Miami Culinary Institute – great food, great fun and green!

Wednesday night’s monthly meeting of the US Green Building Council Miami branch combined virtually all of my passions – urban Miami, real estate, green building, sustainability & environmental consciousness, great food, and bubbly champagne. We met at the Miami Culinary Institute, located at 415 NE 2 AV in downtown Miami, for a short presentation by Chef John Richards, director of MCI. While we sipped our champagne, Chef John talked about the history and purpose of the Miami Culinary Institute.

MCI is part of Miami Dade College’s Wolfson Campus and was designed by Atkins North America. “A model of sustainability and urban stewardship, Miami Dade College’s eight-story Miami Culinary Institute has achieved LEED Gold certification. Atkins’ environmentally conscious approach to the building’s design included unique features such as rainwater harvesting, greywater harvesting from dishwashers, recycled solid composting for the institute’s vegetable gardens, low-consumption plumbing fixtures, and numerous recycled-content material selections—including high-end finishes.”

In addition to programs for degree-seeking MDC students and professional development courses for those in the industry, MCI also offers a wide variety of classes for anyone interested in improving their culinary skills, and that is what we did last night. Breaking into groups of four, each group prepared one course of the dinner that we ultimately enjoyed eating. With much laughter , my group learned how to prepare poached pear with champagne sabayon. Between separating the egg yolks with our hands and having a whisking race to finish the sauce, hilarity was the prime ingredient. (Did I mention we were sipping on champagne?)

With lessons and supervision provided by the ever-patient Chef Travis Jameson Starwalt, we also learned how MCI sources much of their food locally (within 350 miles), as well as minimizing, recycling and/or composting the waste. Many of the greens are grown in MCI’s on-site garden, while the delicious pork tenderloins came from Niman Ranch – described by Chef Travis as “a farm co-op that is raising and treating their animals with the utmost care and respect!”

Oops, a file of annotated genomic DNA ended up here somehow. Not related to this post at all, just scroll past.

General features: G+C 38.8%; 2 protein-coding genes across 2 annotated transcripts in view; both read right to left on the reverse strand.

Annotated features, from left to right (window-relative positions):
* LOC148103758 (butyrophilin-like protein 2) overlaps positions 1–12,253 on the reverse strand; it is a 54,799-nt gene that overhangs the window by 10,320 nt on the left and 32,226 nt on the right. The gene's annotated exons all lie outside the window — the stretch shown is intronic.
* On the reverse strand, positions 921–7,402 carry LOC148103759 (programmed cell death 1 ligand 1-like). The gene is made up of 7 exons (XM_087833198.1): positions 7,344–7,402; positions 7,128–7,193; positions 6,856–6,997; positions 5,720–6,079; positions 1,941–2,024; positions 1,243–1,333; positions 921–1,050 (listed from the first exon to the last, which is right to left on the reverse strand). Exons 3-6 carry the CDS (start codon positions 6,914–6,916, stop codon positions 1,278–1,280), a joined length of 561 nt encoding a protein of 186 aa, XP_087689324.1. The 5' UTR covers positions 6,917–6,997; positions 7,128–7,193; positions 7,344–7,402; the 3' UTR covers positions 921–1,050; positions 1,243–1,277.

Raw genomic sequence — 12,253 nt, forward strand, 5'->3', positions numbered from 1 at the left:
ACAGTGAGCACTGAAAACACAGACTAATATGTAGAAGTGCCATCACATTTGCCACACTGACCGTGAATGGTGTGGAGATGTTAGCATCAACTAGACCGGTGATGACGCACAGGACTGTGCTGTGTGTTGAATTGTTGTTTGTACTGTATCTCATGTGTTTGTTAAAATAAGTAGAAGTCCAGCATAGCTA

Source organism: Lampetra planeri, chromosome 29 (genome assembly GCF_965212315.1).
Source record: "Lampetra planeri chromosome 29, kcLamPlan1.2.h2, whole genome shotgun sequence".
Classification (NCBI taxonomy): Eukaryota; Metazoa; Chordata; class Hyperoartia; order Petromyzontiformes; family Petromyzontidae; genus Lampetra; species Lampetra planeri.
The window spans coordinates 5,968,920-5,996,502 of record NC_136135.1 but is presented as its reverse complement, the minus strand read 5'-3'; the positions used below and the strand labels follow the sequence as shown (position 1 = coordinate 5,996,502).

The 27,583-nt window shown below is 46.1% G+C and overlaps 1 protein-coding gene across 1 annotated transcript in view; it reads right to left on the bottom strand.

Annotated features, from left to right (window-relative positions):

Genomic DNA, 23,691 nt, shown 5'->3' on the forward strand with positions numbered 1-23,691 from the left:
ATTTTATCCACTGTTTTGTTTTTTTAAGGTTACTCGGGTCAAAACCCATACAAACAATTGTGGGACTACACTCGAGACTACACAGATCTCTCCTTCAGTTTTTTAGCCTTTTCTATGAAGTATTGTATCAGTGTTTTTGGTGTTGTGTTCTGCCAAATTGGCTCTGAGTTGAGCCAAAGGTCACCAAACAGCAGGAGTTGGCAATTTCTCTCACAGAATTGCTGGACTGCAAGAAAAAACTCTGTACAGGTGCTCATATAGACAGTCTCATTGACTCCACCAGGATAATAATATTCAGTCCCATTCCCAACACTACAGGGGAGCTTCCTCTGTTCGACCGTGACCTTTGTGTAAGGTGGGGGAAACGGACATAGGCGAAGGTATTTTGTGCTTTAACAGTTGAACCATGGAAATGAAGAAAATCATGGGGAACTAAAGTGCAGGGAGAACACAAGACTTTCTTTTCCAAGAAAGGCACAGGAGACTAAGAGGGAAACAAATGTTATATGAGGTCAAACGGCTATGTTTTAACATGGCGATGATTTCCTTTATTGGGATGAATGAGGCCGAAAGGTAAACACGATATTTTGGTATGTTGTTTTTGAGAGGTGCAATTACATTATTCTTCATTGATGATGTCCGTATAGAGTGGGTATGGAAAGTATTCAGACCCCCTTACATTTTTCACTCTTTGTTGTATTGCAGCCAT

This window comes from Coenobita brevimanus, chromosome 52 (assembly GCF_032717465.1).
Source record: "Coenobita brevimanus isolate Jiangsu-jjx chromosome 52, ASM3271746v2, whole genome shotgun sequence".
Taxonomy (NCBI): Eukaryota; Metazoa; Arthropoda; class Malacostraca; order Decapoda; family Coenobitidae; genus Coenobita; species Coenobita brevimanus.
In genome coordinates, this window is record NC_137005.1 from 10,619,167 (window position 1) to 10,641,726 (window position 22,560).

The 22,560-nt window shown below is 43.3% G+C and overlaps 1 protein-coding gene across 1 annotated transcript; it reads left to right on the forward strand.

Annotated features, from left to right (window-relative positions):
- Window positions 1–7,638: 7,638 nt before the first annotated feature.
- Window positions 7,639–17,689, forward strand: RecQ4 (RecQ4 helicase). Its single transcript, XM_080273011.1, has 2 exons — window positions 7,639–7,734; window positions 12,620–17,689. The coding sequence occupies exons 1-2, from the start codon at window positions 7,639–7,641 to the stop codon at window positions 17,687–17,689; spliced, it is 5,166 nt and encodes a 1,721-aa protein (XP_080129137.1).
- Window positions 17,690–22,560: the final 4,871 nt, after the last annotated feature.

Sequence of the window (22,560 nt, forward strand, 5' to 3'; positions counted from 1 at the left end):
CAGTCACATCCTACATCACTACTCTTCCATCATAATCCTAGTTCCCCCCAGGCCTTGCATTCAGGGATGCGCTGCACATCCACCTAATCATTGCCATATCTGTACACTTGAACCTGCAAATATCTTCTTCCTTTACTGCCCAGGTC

The Miami Culinary Institute is also home to Tuyo, an award winning fusion restaurant on the top floor overlooking downtown Miami and the bay. Tuyo’ vision statement includes “embracing farm-to-table and sustainability practices that safeguard the health of the people and the planet.”

From the design of the structure to its on-going operation; from the Tuyo restaurant to the chefs teaching classes – the passion driving those involved with the Miami Culinary Institute was neatly expressed by Chef Travis when he told me, “It’s up to our generation to lead the charge in the war against commercialization and convenience.”

Published byMelanieDawn

Melanie Dawn Molina Wood is a Miami native currently living in the historic downtown district. She has earned her LEED Green Associate accreditation, the NAR GREEN designation, and an Eco-broker credential. She is also a proud member of the US Green Building Council – South Florida Chapter, and a member of the Sierra Club. For more information about sustainability in Miami, or to connect with a real estate agent anywhere in the world, contact Melanie Dawn by text/phone at 305.801.3133, or by email at MelanieinMiami@gmail.com.

1 Comment

  • Gary & Martha Parker

    August 10, 2012 at 9:03 pm Reply

    We have had the pleasure of indulging in Chef Travis’ culinary artistry, and we were, without reservation, completely blown away. The man is a genius in the kitchen. If his teaching skills are half as good as his cooking skills, you better make sure you keep him!

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